EDITORIAL: Sooner or later, Anchorage’s wildfire luck will run out

When it comes to summer wildfire danger, Anchorage is living on borrowed time. This has been true for decades, but the near-miss of the McHugh Fire in 2016 brought a new spotlight to the risks local neighborhoods face during the summer fire season. This is especially true for the Hillside, where many residents only have one road to get out if worst comes to worst. But those of us near sea level can’t rest easy, either — the same greenbelts that contribute immensely to the quality of life in the city are also potential vectors for uncontrolled fires that could sweep through vast swaths of the city given the wrong conditions.

The susceptibility of Hillside neighborhoods to fire danger has long been a discussion point in the community — it came up during the Anchorage Assembly’s recent discussion over zoning reform, for instance — but surprisingly little has been done to address the obvious problems. Many areas that border Chugach State Park have limited access, steep road grades, poor facilities for fire equipment to stage, and little in the way of safe escape routes if the wind is blowing the wrong direction.

Homeowners can and should do what they can to make their properties defensible against runaway fires, of course. This includes precautions like keeping flammable material like firewood and propane tanks a safe distance from the house, reducing burnable brush and undergrowth in a substantial radius around structures, keeping hoses and other firefighting tools readily accessible, and making a family emergency action plan — in the heat of the moment, it’s easy to panic and lose valuable time figuring out what to do.

But there’s also collective action that entities such as community councils can spearhead. To make sure that fire crews don’t have to haul full tanker trucks up steep roads, water could be stored at elevation in tanks and firefighters could draw from those reservoirs as needed; at least one hilly neighborhood in Interior Alaska has already adopted this strategy to aid its local volunteer fire department. And councils could also take point on advocating for the municipality to develop a comprehensive plan for fighting wildfires and evacuating residents on the Hillside. In the long term, backup routes to Hillside neighborhoods are needed, though in many places the buildup of subdivisions has left little in the way of obvious possibilities for alternate access. But ultimately, public safety dictates that we solve that problem, whether by right-of-way acquisition or other means. Having whole neighborhoods where residents could be unable to escape a swift-moving natural disaster is an untenable state of affairs.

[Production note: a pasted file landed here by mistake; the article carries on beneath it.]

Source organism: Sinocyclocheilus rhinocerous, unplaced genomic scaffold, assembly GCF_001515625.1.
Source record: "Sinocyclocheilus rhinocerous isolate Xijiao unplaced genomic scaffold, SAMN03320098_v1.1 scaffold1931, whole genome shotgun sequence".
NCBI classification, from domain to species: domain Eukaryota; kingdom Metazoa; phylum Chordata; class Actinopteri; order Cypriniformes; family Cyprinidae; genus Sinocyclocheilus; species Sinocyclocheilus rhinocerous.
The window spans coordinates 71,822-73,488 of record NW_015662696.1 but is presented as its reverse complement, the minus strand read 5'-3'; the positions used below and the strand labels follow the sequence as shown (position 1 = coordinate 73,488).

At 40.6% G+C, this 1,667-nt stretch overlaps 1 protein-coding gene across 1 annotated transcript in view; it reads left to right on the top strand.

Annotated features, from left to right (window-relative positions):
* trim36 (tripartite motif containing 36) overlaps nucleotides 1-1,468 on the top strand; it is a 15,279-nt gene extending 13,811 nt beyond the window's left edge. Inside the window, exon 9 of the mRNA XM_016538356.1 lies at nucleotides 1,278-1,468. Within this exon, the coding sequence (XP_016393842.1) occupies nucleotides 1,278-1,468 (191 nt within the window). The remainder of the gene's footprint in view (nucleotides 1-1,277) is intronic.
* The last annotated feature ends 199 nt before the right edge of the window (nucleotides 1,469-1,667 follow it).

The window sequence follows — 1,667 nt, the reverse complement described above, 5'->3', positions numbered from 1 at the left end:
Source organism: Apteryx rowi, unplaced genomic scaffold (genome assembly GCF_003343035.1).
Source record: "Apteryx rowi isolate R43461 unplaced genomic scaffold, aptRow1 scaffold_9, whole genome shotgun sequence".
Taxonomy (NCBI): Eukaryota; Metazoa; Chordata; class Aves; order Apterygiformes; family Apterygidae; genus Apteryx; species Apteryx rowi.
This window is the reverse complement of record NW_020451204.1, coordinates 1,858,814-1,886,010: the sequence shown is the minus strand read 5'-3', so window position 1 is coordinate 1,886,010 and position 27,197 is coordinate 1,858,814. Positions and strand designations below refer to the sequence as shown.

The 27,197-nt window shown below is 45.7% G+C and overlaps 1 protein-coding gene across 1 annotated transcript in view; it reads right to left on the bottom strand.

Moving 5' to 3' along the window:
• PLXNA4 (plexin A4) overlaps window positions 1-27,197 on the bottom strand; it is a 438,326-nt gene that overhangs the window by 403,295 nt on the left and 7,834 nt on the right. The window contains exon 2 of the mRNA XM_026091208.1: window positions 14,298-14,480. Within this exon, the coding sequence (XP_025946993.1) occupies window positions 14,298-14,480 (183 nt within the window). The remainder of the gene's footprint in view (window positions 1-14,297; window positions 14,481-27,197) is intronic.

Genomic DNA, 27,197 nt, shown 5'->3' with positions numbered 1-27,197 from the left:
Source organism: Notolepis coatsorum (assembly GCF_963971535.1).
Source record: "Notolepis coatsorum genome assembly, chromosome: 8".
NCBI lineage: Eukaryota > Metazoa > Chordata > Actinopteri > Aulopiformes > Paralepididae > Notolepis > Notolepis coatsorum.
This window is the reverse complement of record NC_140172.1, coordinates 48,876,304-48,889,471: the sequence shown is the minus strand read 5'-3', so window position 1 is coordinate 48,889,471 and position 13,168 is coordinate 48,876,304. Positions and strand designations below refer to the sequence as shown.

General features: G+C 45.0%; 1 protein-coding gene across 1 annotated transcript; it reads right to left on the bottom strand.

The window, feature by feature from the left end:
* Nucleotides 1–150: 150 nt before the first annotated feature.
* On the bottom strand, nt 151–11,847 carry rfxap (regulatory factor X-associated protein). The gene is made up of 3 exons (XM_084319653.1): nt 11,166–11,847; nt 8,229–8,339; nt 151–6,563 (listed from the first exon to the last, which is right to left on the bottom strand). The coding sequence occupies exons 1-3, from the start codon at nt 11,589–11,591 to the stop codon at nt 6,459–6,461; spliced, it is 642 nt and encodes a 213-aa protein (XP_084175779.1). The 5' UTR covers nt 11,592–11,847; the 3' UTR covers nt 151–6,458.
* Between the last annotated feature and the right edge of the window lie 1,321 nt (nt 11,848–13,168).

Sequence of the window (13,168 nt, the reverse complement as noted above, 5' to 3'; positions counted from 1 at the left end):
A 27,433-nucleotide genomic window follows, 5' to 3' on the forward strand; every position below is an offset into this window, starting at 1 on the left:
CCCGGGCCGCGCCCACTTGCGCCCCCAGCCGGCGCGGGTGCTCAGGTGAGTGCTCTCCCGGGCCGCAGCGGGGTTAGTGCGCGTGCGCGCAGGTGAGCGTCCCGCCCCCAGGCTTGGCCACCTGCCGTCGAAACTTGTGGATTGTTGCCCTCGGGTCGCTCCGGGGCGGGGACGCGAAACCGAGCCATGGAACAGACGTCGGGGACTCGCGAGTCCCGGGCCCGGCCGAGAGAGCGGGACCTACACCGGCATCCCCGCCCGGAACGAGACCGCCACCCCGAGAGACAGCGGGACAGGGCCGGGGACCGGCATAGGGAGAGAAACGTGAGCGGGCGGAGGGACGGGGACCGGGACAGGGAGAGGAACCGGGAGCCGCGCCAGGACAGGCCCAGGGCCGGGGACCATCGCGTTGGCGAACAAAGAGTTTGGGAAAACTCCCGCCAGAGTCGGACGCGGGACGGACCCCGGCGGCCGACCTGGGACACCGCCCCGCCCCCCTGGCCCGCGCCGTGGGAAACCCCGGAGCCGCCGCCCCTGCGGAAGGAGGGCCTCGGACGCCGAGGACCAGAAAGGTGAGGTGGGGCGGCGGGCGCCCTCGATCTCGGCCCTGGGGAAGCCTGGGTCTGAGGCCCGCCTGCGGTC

In the city proper, the abundance of forested areas threading between neighborhoods also presents fire risks for residents; in addition to creating and maintaining defensible space on our own properties, we should be watchful when walking, running or biking on trails for signs of fire. Reporting a potential fire to authorities as quickly as possible is a great service; minutes can be the difference between a fire being easily brought under control and it getting away before fire crews arrive on scene.

The best time to act on mitigating fire risk in Anchorage was decades ago; the second-best time is now. We should remember the close calls of years past, as well as the fires currently burning elsewhere in the state, and make sure our own neighborhoods aren’t the next cautionary tale.

Anchorage Daily News editorial board

Editorial opinions are by the editorial board, which welcomes responses from readers. Board members are ADN President Ryan Binkley, Publisher Andy Pennington and Opinion Editor Tom Hewitt. The board operates independently from the ADN newsroom. To submit feedback, a letter or longer commentary for consideration, email commentary@adn.com.